Alongside the release of its Customer Investments Data Review on January 18 2021, the Financial Conduct Authority also issued data on its interventions in the defined benefit (final salary) pension transfer market. The common theme of both reports is the prevention of consumer harm and the FCA says that the pension transfer market is “particularly susceptible to consumer harm.”
- CMC proposed Fee Cap Consultation CP21/1 paper: The FCA has released a consultation paper which proposes fee caps on claims management companies (CMC) who assist consumers whose claims fall within a statutory redress scheme (such as the Financial Ombudsman Service, Financial Services Compensation Scheme and Pension Ombudsman). Broadly, this means any CMC specialising in financial mis-selling (with the exception of PPI and Plevin) claims will have maximum fee caps to adhere to. The fee cap amount is dependent on the amount of compensation the complainant is awarded. For example, if a complainant is compensated between £1 to £1499 the CMC firm can only collect a maximum of 30% as a service fee, whereas, if a complainant receives more than £50,000 the service fee cap is at 15% to the limit of a maximum of £10,000. The FCA have sorted the fee caps into 5 redress bands which can be viewed within their consultation paper here. In addition, the FCA proposes further rule changes for CMCs, one notable change is CMCOB 4.2.2 R where firms must seek confirmation (rather than state as a disclosure) from complainants they do not wish to progress the claim individually themselves with the relevant redress scheme. The FCA is asking for responses to the consultation, then link can be found here Restricting CMC charges for financial products and services claims with the consultation period lasting until the 21st of April 2021.
Of all the occasions when you might expect a breach of rules leading to a fine from a regulator to be uncovered, an internal firm training session might not be one of them.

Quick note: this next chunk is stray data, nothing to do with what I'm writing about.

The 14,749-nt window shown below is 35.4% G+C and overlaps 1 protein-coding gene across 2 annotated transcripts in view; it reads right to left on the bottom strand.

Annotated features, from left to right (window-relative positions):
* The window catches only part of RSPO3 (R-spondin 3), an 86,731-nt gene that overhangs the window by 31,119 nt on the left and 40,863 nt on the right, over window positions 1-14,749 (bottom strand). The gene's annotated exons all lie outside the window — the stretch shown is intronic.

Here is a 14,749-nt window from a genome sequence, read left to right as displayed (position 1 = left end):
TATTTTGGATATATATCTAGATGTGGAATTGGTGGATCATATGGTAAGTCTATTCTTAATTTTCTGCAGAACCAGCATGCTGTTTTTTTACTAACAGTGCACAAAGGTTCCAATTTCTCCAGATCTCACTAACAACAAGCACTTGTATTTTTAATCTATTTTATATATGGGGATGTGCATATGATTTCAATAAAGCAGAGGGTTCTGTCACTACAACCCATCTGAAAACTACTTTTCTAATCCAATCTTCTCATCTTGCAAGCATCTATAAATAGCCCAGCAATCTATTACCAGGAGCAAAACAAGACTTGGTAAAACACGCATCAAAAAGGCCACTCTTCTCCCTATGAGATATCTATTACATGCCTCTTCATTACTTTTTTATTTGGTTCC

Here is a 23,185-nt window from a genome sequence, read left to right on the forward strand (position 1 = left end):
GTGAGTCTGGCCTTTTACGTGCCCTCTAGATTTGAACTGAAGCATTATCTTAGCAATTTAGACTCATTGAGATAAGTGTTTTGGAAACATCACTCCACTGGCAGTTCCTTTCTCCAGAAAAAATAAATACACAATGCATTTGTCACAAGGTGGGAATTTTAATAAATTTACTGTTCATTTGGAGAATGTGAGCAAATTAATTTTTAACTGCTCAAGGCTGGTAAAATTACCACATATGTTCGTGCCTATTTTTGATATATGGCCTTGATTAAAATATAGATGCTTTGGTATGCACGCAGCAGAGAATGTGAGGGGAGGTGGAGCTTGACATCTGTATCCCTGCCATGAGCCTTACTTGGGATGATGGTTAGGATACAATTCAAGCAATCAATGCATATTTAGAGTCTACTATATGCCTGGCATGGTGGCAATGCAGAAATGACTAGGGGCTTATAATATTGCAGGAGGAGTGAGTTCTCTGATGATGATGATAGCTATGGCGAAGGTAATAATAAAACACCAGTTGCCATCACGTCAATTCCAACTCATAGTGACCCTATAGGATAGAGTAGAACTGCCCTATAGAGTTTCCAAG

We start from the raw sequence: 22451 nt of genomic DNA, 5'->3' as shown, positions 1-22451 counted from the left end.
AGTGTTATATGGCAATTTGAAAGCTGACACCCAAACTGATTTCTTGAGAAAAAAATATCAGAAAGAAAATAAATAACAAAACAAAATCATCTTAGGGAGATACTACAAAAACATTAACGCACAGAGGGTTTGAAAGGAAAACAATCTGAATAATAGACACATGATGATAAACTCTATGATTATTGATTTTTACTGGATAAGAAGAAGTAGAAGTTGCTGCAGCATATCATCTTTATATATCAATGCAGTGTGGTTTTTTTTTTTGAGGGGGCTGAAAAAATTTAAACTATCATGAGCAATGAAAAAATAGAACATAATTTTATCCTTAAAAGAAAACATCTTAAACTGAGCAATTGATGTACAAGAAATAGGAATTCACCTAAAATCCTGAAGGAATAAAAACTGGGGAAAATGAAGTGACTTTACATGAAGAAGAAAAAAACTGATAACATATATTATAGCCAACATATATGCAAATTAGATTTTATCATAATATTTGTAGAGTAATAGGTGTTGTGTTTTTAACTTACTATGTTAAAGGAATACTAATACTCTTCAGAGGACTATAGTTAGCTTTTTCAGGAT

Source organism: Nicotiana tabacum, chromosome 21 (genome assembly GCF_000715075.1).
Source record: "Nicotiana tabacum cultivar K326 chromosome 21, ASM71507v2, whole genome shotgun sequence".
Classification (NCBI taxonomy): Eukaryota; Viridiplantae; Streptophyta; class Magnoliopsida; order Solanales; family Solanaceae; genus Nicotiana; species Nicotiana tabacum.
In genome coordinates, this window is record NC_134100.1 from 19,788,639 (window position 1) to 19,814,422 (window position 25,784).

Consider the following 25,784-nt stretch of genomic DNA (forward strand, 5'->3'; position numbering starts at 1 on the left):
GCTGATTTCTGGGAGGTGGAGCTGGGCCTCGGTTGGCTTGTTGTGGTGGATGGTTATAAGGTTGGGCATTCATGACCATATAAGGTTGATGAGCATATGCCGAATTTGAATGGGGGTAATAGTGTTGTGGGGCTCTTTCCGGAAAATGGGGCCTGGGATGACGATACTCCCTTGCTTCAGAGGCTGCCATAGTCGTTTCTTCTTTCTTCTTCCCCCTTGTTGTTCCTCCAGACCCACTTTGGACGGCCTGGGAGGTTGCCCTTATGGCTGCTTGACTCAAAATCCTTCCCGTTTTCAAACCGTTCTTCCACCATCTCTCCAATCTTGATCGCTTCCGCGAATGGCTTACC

The figures for December 2020 begin to suggest that the pandemic might finally be having an adverse effect on the number of insolvencies, after an extended period earlier in the year when the government’s support schemes may have diluted the financial impact of Covid-19.
In 2020, the Financial Conduct Authority fined only 10 firms, which was the lowest number of monetary penalties imposed since the organisation’s foundation. However, the FCA was keen to highlight the other action it has taken against firms when it recently published the Customer Investments Data Review. The information in the Review was taken from the first ten months of last year.
Credit brokers, including car retailers and motor finance brokers, should be aware that the Financial Conduct Authority (FCA) ban on discretionary commission models for motor finance comes into effect on the 28th of January 2021.
The Financial Conduct Authority (‘FCA’) is in the process of phasing out Gabriel, the regulatory reporting system most regulated firms have been acquainted with.
The Financial Conduct Authority has issued another warning about cryptoassets. Specifically, this one relates to investment promotions that promise high returns.
The Insolvency Service has proposed increasing the amount of debt that can be held in a Debt Relief Order from £20,000 to £30,000.
Happy New Year from Scott Robert Compliance Limited! We have identified the following information for our first newsletter of 2021. The news we will circulate will primarily be on relevant and interesting regulatory updates for FCA regulated firms.